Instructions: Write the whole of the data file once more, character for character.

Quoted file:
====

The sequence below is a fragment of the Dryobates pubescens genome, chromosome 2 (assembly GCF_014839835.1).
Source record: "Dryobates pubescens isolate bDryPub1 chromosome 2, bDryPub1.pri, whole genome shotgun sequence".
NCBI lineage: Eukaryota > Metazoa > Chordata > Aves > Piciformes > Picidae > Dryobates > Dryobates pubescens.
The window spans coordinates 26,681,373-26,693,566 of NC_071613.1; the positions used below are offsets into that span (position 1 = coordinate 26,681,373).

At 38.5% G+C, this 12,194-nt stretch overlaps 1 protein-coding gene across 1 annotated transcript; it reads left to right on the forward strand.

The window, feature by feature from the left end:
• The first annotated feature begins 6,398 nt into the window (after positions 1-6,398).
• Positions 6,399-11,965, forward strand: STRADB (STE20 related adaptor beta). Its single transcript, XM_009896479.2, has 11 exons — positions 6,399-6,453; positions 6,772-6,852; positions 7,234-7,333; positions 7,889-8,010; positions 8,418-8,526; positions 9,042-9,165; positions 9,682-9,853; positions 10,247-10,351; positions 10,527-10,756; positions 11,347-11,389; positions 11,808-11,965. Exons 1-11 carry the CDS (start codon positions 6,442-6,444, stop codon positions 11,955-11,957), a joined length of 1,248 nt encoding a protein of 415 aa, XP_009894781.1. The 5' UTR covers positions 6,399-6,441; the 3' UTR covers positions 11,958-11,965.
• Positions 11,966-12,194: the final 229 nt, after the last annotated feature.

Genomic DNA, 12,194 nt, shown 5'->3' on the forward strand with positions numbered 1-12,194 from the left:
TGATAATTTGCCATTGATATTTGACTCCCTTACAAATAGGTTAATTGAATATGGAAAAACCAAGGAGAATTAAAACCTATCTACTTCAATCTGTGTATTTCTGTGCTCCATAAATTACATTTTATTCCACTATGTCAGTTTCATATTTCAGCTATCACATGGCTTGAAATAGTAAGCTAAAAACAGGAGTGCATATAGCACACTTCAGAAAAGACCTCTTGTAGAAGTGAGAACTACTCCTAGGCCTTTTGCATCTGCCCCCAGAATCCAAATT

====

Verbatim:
The sequence below is a fragment of the Dryobates pubescens genome, chromosome 2 (assembly GCF_014839835.1).
Source record: "Dryobates pubescens isolate bDryPub1 chromosome 2, bDryPub1.pri, whole genome shotgun sequence".
NCBI lineage: Eukaryota > Metazoa > Chordata > Aves > Piciformes > Picidae > Dryobates > Dryobates pubescens.
The window spans coordinates 26,681,373-26,693,566 of NC_071613.1; the positions used below are offsets into that span (position 1 = coordinate 26,681,373).

At 38.5% G+C, this 12,194-nt stretch overlaps 1 protein-coding gene across 1 annotated transcript; it reads left to right on the forward strand.

The window, feature by feature from the left end:
• The first annotated feature begins 6,398 nt into the window (after positions 1-6,398).
• Positions 6,399-11,965, forward strand: STRADB (STE20 related adaptor beta). Its single transcript, XM_009896479.2, has 11 exons — positions 6,399-6,453; positions 6,772-6,852; positions 7,234-7,333; positions 7,889-8,010; positions 8,418-8,526; positions 9,042-9,165; positions 9,682-9,853; positions 10,247-10,351; positions 10,527-10,756; positions 11,347-11,389; positions 11,808-11,965. Exons 1-11 carry the CDS (start codon positions 6,442-6,444, stop codon positions 11,955-11,957), a joined length of 1,248 nt encoding a protein of 415 aa, XP_009894781.1. The 5' UTR covers positions 6,399-6,441; the 3' UTR covers positions 11,958-11,965.
• Positions 11,966-12,194: the final 229 nt, after the last annotated feature.

Genomic DNA, 12,194 nt, shown 5'->3' on the forward strand with positions numbered 1-12,194 from the left:
TGATAATTTGCCATTGATATTTGACTCCCTTACAAATAGGTTAATTGAATATGGAAAAACCAAGGAGAATTAAAACCTATCTACTTCAATCTGTGTATTTCTGTGCTCCATAAATTACATTTTATTCCACTATGTCAGTTTCATATTTCAGCTATCACATGGCTTGAAATAGTAAGCTAAAAACAGGAGTGCATATAGCACACTTCAGAAAAGACCTCTTGTAGAAGTGAGAACTACTCCTAGGCCTTTTGCATCTGCCCCCAGAATCCAAATT